"[M]onopoly profits exist over the long run only when the government guarantees them, as in utilities and cable. And for concentration of market power, no robber baron can hold a candle to the U.S. government.... The hugest concentration of market power in this country does not lie with the likes of Rupert Murdoch or Bill Gates, but with government itself.... No private company, no matter how huge or wealthy, could possibly have as much widespread power over the function of American markets as government does." ~ Brian Doherty
What Is the Purpose?
Exclusive to STR
November 5, 2008
November 4th, 2008 ' mid day.
I wonder. Here it is, Election Day, and all the world, I imagine, is focused upon the idea of who will end up holding the reins of the empire that is attempting to run roughshod over the peoples of the globe. (And space, too, truth be told!) Me? I'm lying back beginning to read a novel by W. Somerset Maugham that takes place in a land and time far away (totally aside from the fact that it is fictional). Earlier today I'd heard an interview with a man who expressed that all of "America" lives in a hologram cleverly created by those who own and craft 'the media.' It was a thought that, while new, instantly resonated within my mindspace. And the reason I choose to read the fiction of Maugham is an attempt to commune more closely with reality, the reality of the truth of life and humanity. How odd is that? We write fiction to better understand ourselves.
Tonight all eyes will be watching, hopeful or fearful, not unlike the hordes of children who thronged the bookstores upon the release date of the latest Harry Potter book, awaiting the next installment of their world. What kind of psychosis is this that commands all eyes upon the hologram? It is as though the fantasy vision of the heartland in one of Norman Rockwell's magazine covers would somehow be fundamentally changed were he to change the angel on the top of the Christmas tree in the town square.
No one expects that he will suddenly be free from the subjugation of the endless 'swarms of Officers to harass our people, and eat out their substance.' No one expects, or even seems to desire, the bright beacon of freedom once again shine out across the world. No. Not a single person, I bet, is thinking that individual liberty will once again be the highest value that "we" seek in this land. Who out there is imagining waking up in a holographic vision where no one need prostrate himself before a bureaucrat for permission to do the simplest thing, like maybe building a porch to sit on in the evening? Heaven forbid.
Has a one of you reading this had such a thought regarding this "most momentous of elections"?
Well why the hell not?
What happened? When I was a child, my father was invited on a business and cultural exchange trip with a few others to visit the Union of Soviet Socialist Republics , the CCCP. He was never without a "guide," and every place he was taken was, for all of its wretchedness, a "Potemkin Village." I was small at the time, but one story stays vividly in my memory. He told me that rarely was he able to have a conversation of any substance with "the man on the street," but in the instances where he was asked about "life in America ," the most common question was about freedom. It seems that no one could understand the idea of freedom. They could not understand how freedom could be different from the lives that they lived. (Lives where it was required that you get permission simply to visit the next town, much less think about making any choice whatsoever regarding your occupation, or much of anything else in your life.) He told me of his answer to one man who had asked how it was different for Americans than for Russians, and my father said, "Well, for example, if I wanted to go to Paris on a whim, all I would need do is drive to the airport, hand the ticket agent my money, and board the plane. I would not need anyone's permission." The eyes of the Russian were glazed, said my father, as if this was so far removed from his reality that it was not even something he could fantasize.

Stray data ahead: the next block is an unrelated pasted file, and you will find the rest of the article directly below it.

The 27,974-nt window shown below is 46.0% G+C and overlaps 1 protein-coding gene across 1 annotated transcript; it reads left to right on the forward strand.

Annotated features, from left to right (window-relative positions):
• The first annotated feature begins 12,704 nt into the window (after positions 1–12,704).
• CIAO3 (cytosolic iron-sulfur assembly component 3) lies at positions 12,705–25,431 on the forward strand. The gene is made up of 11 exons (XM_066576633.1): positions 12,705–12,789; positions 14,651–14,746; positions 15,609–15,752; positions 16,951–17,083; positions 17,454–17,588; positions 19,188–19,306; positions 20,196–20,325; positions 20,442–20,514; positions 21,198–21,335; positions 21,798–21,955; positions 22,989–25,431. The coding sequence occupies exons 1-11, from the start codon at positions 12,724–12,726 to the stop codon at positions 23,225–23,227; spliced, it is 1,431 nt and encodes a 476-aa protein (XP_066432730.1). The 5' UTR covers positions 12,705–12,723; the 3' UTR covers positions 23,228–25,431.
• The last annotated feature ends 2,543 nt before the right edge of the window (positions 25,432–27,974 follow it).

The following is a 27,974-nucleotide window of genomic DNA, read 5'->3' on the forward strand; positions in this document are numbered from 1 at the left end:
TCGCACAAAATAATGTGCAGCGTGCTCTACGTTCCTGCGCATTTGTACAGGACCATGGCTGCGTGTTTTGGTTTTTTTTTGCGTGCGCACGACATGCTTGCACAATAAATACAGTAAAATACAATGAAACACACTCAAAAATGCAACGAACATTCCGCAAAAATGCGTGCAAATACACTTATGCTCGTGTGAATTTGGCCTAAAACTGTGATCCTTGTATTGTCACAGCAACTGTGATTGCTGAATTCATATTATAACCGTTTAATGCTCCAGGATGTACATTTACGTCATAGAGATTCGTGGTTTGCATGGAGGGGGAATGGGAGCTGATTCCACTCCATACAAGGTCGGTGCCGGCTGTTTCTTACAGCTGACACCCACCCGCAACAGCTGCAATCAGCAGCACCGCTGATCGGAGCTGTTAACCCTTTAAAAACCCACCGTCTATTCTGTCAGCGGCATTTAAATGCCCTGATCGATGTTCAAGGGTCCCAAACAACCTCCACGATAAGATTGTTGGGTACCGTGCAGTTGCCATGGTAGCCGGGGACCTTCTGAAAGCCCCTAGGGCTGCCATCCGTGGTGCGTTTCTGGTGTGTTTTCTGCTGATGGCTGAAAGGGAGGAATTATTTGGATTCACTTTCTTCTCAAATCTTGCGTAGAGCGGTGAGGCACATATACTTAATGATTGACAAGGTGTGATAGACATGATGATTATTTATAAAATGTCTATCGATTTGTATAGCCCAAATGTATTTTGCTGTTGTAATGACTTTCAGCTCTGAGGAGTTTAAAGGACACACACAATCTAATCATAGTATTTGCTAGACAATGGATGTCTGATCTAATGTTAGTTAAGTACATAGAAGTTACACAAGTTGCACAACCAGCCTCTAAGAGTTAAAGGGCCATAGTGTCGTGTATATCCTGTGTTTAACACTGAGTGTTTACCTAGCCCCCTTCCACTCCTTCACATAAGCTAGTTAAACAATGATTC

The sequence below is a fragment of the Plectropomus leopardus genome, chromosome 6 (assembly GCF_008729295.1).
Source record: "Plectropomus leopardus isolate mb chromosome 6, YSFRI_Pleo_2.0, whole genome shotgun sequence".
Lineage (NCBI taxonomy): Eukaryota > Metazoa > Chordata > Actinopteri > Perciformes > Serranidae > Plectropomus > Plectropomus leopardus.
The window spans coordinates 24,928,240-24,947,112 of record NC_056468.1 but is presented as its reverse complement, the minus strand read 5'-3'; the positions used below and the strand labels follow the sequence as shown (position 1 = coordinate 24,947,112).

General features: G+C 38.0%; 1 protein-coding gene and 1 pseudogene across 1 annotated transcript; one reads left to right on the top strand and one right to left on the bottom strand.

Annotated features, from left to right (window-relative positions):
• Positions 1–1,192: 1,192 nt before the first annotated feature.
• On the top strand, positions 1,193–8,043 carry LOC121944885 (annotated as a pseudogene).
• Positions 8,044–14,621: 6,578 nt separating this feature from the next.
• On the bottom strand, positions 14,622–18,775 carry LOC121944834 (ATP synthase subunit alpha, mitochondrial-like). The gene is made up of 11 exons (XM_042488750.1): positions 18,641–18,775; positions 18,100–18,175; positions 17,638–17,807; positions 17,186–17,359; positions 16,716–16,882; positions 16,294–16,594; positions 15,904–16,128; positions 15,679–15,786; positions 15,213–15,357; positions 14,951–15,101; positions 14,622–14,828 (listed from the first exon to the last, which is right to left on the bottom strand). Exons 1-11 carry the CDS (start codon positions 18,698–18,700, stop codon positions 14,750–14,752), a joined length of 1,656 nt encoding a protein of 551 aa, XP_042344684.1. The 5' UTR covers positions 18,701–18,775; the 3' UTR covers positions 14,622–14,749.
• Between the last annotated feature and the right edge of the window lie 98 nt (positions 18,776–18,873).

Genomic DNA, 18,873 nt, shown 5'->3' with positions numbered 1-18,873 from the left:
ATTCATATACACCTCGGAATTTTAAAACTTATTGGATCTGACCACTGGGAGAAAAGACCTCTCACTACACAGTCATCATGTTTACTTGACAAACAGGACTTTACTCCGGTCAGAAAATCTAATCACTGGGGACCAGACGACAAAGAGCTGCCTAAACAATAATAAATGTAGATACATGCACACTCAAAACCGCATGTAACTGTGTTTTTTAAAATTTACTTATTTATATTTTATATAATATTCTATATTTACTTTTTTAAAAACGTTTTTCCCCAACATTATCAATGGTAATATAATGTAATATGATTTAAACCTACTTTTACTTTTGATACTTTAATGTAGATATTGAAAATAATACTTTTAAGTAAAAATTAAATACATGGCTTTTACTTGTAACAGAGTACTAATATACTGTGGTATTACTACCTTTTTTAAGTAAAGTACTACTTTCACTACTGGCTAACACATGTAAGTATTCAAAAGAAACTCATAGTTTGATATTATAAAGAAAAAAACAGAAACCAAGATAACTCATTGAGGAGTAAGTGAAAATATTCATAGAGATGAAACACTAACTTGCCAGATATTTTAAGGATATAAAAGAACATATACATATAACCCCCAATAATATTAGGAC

I think back on that and I can no more envision that world today than could that Russian.
What is it? What is going through the minds of those at the voting booth today? They certainly can't be thinking that they are doing a noble act that will bring forth respect for, and protection of, the rights of the individual. You don't think it's that, do you? No one can be that delusional.
I picked up a book the other day, Power and Innocence, by Rollo May. Here is a paragraph I found interesting:
This dependence on magic stretches back through the centuries of oppression of the blacks, colonial peoples, and minorities of whatever sort. It was assumed that the blacks could be made passive, docile, and helpless and could be kept this way by use of built-in threats and an occasional lynching. But in the false calm, we repressed the question we should have been asking: When an individual is rendered unable to stand up for himself socially or psychically, as in slavery, where does his power go? No one can accept complete impotence short of death. If he cannot assert himself overtly, he will do it covertly. Thus magic--a covert, occult force--is an absolute necessity for the powerless. The spread of magic and the reliance on the occult is one symptom of the widespread impotence in our transitional age.
That was written in 1972. It was a different time. I think.
What is the purpose of voting? Is it any different than the voodoo doll, or tarot cards? Maybe we need to pray for a better hologram, one where people will take the time and effort to think and choose to act with conviction.
Maybe a 12-step program for voters would work. Members could claim to be "Friends of Lysander S.'
Step #1: We admitted we were powerless'that our lives had become unmanageable'
Or just buy more voodoo pins. I don't see any evidence of reason making headway.